Can You Burn Coal in a Fireplace? SHOULD You?

Wood and coal are both great options for heating a home. But can you burn coal in a fireplace? Can you switch them? This guide has the answers.

Can You Burn Coal in a Fireplace?

You shouldn’t burn coal in a fireplace. Coal burns at significantly higher temperatures compared to wood, so you run the risk of damaging your chimney. Also, burning coal in a fireplace can lead to carbon monoxide poisoning as well as creosote build-up.

Fireplaces provide an effective and reliable means of heating a home. It will warm up your house fast and keep it properly heated for several hours. And when winter comes around, a fireplace will provide your home with extra warmth, thus reducing your reliance on your conventional home heating system.

However, you may sometimes run out of firewood to keep your fireplace going, and you may decide to reach for the coal that you use for your backyard barbecues. After all, coal is just a form of fuel like firewood.

Burning Coal In A Fireplace

As much as you can use both coal and firewood to heat your home, you shouldn’t burn it in a wood fireplace. 

And, there are several reasons why you should avoid it in a fireplace.

Possible Damage to the Fireplace

Coal burns at higher temperatures than wood. Therefore, if you decide to use coal in a wood fireplace, there’s a high chance that both the fireplace and the chimney will exceed the recommended temperature limits. 

Consequently, you may end up damaging the chimney.

On average, wood burns at around 300 to 600 degrees Fahrenheit. 

The actual temperature will depend on the type of wood. But, in most cases, it won’t exceed 1,500 degrees Fahrenheit.

Conventional wood fireplaces are built to handle up to these limits. Coal, on the other hand, burns at around 2,000 degrees Fahrenheit. 

So, if you decide to use coal in a wood fireplace, you can expect it to incur serious damage, due to the higher temperatures.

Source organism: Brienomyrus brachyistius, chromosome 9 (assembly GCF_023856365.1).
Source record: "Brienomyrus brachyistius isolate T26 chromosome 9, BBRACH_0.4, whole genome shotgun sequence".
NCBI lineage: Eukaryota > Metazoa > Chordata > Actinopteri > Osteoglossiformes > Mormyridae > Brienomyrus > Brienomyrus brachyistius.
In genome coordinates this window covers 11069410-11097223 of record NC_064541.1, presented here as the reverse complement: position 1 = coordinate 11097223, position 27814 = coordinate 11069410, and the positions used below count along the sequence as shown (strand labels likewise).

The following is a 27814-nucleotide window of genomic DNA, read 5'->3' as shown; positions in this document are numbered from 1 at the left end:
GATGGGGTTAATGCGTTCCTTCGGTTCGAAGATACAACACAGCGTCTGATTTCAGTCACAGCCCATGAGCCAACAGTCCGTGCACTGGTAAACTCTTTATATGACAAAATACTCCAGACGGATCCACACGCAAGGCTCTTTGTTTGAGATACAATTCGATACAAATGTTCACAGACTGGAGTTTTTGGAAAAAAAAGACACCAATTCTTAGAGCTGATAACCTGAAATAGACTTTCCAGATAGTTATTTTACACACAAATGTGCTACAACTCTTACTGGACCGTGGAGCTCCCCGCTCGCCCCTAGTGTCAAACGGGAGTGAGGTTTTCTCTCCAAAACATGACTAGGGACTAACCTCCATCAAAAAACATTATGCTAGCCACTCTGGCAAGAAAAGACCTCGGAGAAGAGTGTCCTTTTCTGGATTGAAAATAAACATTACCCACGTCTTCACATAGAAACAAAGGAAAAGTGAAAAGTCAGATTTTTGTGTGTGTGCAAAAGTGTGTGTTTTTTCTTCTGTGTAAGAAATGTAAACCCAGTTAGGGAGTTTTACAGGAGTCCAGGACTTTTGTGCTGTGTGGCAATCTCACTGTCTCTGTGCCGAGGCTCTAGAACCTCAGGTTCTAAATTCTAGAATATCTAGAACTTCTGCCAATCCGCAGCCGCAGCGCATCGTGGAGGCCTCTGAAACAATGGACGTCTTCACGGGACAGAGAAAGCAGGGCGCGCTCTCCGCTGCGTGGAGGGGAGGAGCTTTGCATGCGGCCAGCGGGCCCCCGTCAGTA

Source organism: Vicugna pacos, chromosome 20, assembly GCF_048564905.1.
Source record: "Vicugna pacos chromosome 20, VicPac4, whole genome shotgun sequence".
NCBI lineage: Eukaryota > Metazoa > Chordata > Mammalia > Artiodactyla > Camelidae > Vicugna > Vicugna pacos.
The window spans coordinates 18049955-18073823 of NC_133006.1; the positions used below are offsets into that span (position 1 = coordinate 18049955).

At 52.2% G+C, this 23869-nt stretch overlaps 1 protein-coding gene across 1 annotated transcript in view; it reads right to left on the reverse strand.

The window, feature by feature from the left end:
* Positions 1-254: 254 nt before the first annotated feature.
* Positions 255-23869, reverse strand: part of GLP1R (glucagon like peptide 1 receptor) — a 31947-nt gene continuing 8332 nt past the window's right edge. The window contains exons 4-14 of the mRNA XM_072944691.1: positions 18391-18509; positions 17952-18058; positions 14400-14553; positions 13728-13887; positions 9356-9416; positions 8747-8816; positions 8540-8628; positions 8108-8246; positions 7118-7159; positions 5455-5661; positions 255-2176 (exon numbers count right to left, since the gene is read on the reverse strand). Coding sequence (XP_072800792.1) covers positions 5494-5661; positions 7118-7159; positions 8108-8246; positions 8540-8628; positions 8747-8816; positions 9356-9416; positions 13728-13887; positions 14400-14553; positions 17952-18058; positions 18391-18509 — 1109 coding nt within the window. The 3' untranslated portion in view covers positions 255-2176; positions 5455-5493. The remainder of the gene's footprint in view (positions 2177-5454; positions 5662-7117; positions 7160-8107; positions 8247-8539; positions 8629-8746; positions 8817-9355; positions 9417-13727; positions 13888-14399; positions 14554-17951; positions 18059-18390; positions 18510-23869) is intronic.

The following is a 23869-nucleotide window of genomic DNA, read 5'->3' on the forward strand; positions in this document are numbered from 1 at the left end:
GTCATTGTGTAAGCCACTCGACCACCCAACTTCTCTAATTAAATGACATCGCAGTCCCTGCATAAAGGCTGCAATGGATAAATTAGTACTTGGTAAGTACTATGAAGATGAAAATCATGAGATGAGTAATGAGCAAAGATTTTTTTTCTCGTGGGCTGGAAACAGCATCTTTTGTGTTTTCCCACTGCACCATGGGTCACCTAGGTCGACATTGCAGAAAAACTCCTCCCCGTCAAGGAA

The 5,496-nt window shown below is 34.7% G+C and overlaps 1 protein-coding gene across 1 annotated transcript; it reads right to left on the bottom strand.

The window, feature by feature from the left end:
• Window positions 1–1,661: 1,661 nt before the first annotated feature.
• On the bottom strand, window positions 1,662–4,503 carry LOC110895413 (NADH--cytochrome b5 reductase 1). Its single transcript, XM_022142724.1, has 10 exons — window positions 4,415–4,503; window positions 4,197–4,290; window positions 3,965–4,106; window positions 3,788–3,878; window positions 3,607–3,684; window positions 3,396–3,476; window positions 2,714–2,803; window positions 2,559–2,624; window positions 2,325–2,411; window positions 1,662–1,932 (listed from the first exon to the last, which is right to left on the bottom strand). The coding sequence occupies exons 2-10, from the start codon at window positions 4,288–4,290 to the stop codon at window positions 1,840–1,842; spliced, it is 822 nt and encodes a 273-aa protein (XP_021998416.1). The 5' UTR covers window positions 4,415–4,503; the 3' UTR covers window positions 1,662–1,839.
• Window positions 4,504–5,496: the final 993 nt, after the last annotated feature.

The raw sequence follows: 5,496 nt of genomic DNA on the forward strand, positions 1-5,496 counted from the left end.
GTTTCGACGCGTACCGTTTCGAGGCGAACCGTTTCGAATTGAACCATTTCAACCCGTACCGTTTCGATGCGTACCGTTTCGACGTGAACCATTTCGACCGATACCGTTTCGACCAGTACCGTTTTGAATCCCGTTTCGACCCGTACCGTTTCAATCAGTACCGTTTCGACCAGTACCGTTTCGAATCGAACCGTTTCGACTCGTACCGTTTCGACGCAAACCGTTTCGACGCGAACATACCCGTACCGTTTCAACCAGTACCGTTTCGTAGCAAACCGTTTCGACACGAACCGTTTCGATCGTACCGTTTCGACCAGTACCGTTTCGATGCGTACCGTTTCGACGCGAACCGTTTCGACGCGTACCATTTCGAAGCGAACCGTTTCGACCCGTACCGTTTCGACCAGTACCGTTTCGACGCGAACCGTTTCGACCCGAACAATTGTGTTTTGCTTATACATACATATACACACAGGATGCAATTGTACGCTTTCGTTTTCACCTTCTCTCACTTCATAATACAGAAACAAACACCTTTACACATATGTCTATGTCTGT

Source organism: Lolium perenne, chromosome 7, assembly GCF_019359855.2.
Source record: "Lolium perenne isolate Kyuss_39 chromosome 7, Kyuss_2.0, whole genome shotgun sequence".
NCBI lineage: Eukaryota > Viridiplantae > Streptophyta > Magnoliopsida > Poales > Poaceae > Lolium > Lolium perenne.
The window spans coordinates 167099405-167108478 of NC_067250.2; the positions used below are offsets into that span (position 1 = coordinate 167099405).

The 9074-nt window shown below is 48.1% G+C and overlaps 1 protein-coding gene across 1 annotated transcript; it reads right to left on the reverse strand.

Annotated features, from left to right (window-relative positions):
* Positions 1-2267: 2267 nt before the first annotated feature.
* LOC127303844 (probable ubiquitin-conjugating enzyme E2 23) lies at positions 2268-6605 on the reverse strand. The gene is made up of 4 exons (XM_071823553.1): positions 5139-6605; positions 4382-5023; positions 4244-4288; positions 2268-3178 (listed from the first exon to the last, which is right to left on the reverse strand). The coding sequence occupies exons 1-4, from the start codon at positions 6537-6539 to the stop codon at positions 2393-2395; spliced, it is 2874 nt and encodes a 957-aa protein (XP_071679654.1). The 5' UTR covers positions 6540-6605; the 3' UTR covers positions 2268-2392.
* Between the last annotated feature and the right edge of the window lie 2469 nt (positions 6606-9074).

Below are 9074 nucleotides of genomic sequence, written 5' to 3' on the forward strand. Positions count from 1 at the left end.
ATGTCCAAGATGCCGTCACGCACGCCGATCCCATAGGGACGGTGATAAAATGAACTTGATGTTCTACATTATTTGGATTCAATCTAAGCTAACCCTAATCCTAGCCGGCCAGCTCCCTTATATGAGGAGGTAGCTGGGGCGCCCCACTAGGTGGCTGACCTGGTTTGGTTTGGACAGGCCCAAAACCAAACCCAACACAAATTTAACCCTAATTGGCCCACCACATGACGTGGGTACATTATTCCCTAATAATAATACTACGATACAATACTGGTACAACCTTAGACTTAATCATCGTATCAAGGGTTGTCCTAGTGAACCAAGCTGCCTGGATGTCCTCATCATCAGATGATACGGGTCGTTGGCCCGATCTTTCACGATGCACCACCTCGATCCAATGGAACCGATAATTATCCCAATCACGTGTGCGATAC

Carbon Monoxide Poisoning Risk

Coal produces carbon monoxide when it’s burning. And, while this gas is produced almost every day, it can be extremely dangerous when it builds up in a small, enclosed space.

Generally, the ventilation system that wood fireplaces come with isn’t sufficient to get rid of carbon monoxide that may be produced by burning coal.

Consequently, this poisonous gas will build up in the house. And when you inhale it, it will block your organs from getting sufficient oxygen, leading to death.

Every year, around 400 people in the U.S. die due to accidental carbon monoxide poisoning.

The majority of these deaths happen during the cold, winter season when people are heating their homes using coal.

Creosote Buildup

Coal fireplaces come with some sort of a grate, where you will place the coals. Once the coals have been ignited, they will get fresh air supply from the top and under. 

However, fireplaces don’t come with this grate.

As a result, the coal in the fireplace won’t get sufficient oxygen, leading to incomplete combustion. And as you may probably know, incomplete combustion will cause the coals to produce too much smoke, leading to the build-up of creosote and soot in the chimney.

Furthermore, when inhaled, this smoke can trigger various respiratory issues such as coughing, shortness of breath, and respiratory irritation. 

Inhaling coal smoke can also worsen various medical conditions like heart disease or asthma.   

It’s Labor Intensive

Coal tends to produce too much ash when burning, compared to wood. If you want to keep the fire burning, then you will need to continuously remove this ash. 

Also, charcoal tends to burn for a shorter period, compared to wood.